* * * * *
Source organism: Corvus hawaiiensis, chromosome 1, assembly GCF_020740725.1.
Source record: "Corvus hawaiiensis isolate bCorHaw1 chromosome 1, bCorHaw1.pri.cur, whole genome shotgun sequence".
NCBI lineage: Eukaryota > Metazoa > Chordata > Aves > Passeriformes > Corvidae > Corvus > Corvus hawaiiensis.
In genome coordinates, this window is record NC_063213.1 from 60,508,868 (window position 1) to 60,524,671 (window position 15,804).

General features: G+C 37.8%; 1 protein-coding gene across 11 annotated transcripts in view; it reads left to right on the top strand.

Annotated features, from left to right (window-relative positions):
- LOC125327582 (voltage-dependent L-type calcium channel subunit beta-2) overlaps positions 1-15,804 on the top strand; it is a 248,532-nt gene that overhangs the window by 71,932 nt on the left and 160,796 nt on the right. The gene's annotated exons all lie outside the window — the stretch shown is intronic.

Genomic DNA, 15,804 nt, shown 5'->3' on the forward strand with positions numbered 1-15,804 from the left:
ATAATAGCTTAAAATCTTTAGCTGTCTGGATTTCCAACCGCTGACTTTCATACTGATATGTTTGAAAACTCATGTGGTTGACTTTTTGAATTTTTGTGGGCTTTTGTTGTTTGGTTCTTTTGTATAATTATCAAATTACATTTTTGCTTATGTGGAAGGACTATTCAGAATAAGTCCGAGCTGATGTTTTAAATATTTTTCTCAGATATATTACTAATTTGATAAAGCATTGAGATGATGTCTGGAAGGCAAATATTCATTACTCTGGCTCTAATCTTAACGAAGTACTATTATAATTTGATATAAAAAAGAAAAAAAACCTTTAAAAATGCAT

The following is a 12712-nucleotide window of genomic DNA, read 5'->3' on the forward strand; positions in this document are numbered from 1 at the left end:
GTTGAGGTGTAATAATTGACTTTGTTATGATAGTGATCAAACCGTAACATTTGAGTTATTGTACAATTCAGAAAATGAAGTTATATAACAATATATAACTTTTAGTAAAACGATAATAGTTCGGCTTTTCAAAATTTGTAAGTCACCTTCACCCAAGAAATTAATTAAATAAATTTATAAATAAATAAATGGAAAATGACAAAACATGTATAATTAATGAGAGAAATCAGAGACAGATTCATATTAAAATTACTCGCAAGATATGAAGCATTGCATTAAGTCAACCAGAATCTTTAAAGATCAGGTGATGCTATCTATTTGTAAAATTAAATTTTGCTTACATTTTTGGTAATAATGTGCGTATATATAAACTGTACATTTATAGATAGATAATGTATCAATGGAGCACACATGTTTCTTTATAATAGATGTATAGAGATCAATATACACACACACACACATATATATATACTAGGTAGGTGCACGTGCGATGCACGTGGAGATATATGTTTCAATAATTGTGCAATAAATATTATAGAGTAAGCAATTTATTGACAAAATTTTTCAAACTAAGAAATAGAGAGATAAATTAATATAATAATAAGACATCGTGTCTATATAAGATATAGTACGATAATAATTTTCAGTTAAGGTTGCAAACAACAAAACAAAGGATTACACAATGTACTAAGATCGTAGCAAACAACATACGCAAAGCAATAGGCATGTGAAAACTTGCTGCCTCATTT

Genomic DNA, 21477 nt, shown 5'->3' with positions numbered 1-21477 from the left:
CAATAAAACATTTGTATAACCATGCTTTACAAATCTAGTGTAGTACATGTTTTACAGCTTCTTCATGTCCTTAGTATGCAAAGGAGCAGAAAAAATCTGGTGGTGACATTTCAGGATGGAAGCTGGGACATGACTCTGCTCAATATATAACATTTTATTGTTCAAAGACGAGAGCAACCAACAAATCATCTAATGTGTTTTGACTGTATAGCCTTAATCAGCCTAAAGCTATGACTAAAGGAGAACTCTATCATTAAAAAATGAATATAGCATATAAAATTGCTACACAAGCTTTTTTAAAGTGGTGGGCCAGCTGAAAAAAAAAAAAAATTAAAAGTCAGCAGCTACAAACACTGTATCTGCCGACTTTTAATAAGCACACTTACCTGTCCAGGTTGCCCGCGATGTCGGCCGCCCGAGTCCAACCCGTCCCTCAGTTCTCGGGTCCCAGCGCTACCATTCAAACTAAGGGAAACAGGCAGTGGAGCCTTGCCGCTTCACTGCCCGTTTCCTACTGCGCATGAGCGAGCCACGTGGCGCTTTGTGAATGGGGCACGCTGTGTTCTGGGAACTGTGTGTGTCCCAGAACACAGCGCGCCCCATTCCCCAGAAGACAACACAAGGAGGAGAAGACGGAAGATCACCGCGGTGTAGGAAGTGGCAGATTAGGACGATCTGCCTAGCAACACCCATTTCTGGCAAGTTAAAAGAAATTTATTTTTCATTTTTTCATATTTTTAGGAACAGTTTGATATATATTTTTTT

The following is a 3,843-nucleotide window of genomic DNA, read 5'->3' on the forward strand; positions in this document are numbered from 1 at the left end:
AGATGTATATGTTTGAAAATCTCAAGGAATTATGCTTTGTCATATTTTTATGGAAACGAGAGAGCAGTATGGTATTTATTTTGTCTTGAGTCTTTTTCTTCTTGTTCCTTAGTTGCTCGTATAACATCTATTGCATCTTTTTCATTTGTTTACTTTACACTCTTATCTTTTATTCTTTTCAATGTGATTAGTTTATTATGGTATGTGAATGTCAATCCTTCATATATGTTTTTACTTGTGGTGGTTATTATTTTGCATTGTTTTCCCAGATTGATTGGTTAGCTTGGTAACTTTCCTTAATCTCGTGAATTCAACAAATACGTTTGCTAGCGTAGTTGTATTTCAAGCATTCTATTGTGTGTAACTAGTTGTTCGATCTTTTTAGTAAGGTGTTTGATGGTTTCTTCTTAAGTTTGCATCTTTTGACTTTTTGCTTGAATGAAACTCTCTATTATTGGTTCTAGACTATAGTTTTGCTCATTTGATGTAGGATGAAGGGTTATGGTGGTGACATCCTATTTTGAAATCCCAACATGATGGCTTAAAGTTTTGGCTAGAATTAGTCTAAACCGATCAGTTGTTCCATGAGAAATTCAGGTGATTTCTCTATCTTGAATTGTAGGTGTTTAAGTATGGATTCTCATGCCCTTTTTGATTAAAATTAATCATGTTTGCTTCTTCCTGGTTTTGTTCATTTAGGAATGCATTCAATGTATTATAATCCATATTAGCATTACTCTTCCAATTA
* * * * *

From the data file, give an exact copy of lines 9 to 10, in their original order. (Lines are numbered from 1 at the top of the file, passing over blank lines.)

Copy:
ATAATAGCTTAAAATCTTTAGCTGTCTGGATTTCCAACCGCTGACTTTCATACTGATATGTTTGAAAACTCATGTGGTTGACTTTTTGAATTTTTGTGGGCTTTTGTTGTTTGGTTCTTTTGTATAATTATCAAATTACATTTTTGCTTATGTGGAAGGACTATTCAGAATAAGTCCGAGCTGATGTTTTAAATATTTTTCTCAGATATATTACTAATTTGATAAAGCATTGAGATGATGTCTGGAAGGCAAATATTCATTACTCTGGCTCTAATCTTAACGAAGTACTATTATAATTTGATATAAAAAAGAAAAAAAACCTTTAAAAATGCAT

The following is a 12712-nucleotide window of genomic DNA, read 5'->3' on the forward strand; positions in this document are numbered from 1 at the left end: